Spain Reveals Plans To Make Muslim Festivals Public Holidays Funded By Taxpayers
Javier Herrera-Garcia Canturri, Spain’s ministry of justice advisor, revealed Madrid was “considering” the move when it unveils a package of Labour reforms, according to Europa Press.
If the Spanish government puts Muslim feasts on the public calendar, it would have to eliminate others including Christian and civil holidays.
The controversial reforms also explore plans to see 0.7 per cent of people’s income tax paid into a variety of different religions including Islam, Judaism, Buddhism or Protestant churches.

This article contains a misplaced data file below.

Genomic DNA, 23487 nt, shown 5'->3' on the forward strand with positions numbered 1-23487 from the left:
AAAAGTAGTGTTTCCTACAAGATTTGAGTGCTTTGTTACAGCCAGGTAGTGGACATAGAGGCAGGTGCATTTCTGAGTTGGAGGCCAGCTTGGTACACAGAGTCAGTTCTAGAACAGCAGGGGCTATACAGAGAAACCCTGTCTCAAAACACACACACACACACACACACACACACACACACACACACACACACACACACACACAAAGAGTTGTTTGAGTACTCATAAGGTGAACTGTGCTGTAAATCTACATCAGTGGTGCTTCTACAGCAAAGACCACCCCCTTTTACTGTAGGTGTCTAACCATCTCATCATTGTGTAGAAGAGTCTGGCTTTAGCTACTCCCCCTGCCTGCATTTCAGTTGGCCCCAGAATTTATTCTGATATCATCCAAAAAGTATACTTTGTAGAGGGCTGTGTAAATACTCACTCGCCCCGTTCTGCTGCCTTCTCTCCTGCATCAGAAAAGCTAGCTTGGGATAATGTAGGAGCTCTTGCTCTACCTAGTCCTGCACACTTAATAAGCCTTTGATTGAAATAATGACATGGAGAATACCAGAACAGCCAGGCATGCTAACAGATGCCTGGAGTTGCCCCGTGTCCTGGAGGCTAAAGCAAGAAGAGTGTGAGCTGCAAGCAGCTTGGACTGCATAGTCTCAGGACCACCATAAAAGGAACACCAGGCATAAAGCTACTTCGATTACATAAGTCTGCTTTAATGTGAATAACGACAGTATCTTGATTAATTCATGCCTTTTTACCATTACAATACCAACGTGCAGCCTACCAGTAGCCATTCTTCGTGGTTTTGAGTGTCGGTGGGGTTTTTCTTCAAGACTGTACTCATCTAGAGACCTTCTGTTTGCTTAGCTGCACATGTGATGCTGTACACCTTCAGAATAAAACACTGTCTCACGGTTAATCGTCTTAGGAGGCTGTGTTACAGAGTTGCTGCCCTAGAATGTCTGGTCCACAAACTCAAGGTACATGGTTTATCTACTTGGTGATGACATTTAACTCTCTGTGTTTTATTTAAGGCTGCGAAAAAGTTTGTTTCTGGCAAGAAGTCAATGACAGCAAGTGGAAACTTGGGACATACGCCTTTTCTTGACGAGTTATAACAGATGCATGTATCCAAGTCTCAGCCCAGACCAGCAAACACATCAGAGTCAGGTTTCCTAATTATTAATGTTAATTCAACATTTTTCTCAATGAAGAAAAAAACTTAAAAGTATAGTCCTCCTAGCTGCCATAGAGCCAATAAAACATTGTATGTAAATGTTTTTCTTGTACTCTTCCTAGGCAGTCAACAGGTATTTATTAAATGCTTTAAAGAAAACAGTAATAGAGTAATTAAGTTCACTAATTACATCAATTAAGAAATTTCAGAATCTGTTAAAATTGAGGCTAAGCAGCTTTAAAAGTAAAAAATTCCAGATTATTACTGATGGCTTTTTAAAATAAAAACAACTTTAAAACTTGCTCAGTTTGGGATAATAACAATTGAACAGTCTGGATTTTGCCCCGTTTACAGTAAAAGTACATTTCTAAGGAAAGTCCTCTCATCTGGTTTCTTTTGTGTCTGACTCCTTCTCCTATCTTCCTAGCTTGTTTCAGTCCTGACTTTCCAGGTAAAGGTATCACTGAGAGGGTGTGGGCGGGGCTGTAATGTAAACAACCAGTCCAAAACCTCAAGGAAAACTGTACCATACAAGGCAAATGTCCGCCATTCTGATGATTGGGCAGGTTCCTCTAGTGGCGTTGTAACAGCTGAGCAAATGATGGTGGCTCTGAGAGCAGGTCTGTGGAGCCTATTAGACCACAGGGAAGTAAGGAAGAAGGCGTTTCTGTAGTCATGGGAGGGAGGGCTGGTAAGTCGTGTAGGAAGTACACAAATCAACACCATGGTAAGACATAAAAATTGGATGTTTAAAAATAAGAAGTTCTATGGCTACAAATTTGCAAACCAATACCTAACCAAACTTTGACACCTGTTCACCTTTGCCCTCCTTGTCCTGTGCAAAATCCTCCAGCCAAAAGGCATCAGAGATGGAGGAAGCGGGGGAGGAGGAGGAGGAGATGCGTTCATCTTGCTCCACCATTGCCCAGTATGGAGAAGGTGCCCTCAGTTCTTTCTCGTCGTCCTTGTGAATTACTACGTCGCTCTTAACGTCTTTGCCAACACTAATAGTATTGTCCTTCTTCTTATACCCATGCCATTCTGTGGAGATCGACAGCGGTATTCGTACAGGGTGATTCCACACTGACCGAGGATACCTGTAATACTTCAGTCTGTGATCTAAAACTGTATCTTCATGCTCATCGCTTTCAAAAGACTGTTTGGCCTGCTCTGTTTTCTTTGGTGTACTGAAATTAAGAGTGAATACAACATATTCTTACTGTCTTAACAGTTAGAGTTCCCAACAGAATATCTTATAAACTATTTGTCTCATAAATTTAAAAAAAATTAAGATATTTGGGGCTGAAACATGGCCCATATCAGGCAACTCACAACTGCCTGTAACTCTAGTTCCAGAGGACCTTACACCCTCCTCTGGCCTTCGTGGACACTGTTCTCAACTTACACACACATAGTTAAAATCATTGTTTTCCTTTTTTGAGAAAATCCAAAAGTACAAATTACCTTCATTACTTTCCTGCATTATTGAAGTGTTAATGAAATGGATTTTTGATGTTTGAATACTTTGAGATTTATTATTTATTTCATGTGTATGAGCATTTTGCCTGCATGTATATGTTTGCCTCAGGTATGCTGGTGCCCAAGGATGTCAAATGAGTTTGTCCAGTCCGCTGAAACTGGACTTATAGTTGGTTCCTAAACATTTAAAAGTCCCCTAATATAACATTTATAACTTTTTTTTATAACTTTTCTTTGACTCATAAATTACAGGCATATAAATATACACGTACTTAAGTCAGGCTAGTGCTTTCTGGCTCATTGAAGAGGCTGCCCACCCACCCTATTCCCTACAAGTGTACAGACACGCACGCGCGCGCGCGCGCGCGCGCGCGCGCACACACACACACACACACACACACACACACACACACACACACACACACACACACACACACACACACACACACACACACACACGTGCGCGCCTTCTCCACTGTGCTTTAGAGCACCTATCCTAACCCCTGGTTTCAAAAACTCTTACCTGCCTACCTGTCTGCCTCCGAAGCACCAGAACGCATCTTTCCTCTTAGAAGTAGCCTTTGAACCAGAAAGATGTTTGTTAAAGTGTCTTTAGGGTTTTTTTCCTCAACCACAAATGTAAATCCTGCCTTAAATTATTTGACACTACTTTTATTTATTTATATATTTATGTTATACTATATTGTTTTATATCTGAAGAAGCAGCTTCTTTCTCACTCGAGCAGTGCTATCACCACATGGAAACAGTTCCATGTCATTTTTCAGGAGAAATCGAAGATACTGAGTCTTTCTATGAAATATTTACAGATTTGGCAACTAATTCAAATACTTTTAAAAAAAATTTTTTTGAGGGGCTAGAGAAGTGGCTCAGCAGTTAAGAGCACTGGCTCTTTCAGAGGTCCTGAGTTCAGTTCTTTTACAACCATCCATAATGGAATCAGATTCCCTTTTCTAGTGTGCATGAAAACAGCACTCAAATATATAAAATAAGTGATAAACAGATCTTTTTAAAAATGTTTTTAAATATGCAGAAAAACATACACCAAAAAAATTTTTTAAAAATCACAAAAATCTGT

Public holidays celebrated in Spain include a mix of religious (Roman Catholic), national and regional observances.
Although public holidays vary across the country, each area is allowed a maximum of 13 per year, 9 of which are decided by the central government and two locally.
Six of the nation-wide holidays mark Christian feasts including Christmas, Epiphany, Good Friday and All Saints Day. All the others are secular.
Since 2010, Ceuta and Melilla, both autonomous cities of Spain, declared the Muslim feast of Eid al-Adha as a public holiday, as an official public holiday.
It was the first time a non-Christian religious festival had been officially celebrated in Sapience since the Reconquista.
Muslims make up 50 per cent of their population.
However in Spain, less than two per cent of the population identifies themselves as Muslim, according to the government’s Centre for Sociological Investigations.